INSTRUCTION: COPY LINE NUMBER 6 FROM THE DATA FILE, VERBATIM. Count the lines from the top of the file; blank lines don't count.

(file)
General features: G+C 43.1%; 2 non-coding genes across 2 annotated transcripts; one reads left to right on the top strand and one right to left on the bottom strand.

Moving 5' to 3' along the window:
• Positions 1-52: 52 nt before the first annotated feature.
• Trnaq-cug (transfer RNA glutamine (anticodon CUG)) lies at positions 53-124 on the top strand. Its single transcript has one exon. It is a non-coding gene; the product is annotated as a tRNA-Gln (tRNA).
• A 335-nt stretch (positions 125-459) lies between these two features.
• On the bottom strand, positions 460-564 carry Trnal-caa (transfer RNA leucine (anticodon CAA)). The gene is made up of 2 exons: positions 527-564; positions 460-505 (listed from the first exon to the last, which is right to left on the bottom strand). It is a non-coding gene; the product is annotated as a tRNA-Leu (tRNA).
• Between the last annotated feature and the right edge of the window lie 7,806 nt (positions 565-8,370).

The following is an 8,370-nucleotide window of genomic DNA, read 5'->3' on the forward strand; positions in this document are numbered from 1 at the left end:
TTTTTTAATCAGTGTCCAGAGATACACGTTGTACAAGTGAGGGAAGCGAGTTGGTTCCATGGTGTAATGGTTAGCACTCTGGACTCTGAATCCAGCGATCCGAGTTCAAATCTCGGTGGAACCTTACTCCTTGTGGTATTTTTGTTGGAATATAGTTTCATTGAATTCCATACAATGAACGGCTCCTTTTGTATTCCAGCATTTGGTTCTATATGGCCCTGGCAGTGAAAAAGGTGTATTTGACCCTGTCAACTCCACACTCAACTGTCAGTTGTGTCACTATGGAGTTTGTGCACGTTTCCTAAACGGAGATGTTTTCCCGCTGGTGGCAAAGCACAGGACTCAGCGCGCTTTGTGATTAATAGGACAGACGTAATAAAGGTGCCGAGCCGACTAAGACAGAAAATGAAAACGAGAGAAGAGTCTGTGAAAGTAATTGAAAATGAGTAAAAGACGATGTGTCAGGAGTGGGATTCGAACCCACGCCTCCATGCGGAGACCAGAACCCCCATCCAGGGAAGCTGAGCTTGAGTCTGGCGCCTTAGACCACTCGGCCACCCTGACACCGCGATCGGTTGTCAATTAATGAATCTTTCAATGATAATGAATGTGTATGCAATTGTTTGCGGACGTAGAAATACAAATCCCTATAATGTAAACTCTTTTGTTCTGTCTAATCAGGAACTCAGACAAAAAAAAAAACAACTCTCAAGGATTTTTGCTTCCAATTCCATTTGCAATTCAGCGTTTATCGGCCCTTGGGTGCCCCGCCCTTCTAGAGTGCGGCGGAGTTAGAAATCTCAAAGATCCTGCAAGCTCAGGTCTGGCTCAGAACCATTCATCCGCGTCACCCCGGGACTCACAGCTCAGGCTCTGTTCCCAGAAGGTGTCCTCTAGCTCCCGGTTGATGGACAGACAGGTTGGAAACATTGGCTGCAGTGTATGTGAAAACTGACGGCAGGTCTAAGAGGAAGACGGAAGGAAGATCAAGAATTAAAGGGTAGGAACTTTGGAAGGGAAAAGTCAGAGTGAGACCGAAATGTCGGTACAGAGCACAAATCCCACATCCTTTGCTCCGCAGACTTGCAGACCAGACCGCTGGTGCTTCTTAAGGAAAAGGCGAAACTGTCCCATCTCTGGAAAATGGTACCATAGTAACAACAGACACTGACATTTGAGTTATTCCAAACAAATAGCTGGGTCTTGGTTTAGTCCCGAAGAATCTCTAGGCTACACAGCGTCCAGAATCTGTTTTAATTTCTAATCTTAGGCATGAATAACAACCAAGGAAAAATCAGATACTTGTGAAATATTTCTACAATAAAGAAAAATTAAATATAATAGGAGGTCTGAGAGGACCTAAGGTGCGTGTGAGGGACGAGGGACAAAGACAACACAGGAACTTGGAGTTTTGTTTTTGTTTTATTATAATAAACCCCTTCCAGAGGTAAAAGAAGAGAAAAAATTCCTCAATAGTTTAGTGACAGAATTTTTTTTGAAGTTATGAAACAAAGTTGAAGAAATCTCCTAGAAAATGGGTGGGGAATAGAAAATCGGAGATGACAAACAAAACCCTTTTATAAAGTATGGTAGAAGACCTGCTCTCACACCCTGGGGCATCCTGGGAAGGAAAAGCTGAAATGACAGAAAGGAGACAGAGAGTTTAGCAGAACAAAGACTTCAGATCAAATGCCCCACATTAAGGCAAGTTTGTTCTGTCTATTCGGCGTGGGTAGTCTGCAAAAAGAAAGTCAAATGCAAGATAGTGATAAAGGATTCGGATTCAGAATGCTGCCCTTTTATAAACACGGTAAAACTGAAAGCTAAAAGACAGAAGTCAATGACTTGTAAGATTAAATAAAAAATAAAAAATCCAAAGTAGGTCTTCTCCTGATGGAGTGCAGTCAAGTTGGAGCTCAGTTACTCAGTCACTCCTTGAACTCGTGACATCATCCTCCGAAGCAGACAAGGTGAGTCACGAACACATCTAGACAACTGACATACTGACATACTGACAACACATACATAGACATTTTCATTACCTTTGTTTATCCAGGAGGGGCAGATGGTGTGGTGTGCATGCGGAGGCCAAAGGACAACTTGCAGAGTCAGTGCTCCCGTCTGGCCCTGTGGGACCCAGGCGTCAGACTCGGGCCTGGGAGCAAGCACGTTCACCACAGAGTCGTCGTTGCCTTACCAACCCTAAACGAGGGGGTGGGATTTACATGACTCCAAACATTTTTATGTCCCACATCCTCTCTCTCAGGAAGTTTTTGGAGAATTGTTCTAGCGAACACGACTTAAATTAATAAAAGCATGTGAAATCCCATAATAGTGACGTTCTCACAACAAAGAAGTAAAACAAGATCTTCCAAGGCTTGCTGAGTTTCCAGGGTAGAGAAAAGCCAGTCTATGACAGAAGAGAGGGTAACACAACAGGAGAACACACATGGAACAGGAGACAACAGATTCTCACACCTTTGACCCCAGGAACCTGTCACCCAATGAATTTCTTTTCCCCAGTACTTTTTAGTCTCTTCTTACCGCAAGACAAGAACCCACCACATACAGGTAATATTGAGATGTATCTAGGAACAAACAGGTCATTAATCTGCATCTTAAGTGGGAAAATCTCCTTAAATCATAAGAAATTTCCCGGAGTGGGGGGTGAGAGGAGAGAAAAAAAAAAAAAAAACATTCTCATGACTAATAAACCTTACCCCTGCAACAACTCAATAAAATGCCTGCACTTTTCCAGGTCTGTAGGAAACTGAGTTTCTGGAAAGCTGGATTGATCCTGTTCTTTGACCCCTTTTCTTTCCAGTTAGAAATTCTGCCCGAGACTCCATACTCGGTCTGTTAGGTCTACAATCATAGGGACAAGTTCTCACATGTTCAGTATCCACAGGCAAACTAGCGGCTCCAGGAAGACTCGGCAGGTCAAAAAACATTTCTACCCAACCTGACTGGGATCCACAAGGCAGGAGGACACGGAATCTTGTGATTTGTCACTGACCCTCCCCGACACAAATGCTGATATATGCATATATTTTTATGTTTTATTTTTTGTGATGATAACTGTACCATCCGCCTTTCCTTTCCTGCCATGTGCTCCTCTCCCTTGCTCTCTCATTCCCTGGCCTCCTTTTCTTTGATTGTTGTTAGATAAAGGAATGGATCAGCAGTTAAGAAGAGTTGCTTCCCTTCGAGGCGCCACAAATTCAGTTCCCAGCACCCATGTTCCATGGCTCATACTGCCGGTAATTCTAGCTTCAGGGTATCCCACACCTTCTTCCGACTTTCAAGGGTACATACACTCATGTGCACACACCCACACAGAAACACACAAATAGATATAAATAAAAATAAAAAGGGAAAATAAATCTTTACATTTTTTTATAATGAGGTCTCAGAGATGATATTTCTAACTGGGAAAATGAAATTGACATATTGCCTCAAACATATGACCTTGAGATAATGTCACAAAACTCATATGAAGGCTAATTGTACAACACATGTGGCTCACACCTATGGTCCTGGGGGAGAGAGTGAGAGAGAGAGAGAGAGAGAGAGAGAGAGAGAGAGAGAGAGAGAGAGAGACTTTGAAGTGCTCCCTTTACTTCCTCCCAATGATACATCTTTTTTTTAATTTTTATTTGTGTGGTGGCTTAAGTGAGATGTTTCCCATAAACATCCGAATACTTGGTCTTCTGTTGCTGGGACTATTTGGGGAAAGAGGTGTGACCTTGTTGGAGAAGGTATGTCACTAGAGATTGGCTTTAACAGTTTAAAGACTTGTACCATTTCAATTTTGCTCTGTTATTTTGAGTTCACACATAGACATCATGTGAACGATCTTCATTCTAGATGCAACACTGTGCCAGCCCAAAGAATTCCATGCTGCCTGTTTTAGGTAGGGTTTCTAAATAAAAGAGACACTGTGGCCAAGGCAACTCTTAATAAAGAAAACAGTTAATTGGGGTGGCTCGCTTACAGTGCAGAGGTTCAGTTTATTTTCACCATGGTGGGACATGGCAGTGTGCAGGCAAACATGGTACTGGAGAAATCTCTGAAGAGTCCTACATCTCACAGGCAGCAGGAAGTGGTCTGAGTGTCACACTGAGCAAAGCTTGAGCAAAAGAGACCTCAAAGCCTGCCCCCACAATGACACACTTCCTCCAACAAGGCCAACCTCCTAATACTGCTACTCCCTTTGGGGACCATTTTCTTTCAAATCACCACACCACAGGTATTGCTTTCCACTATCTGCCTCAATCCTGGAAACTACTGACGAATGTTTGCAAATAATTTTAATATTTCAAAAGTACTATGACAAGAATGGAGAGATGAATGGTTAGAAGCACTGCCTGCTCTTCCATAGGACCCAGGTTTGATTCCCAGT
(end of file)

• On the bottom strand, positions 460-564 carry Trnal-caa (transfer RNA leucine (anticodon CAA)). The gene is made up of 2 exons: positions 527-564; positions 460-505 (listed from the first exon to the last, which is right to left on the bottom strand). It is a non-coding gene; the product is annotated as a tRNA-Leu (tRNA).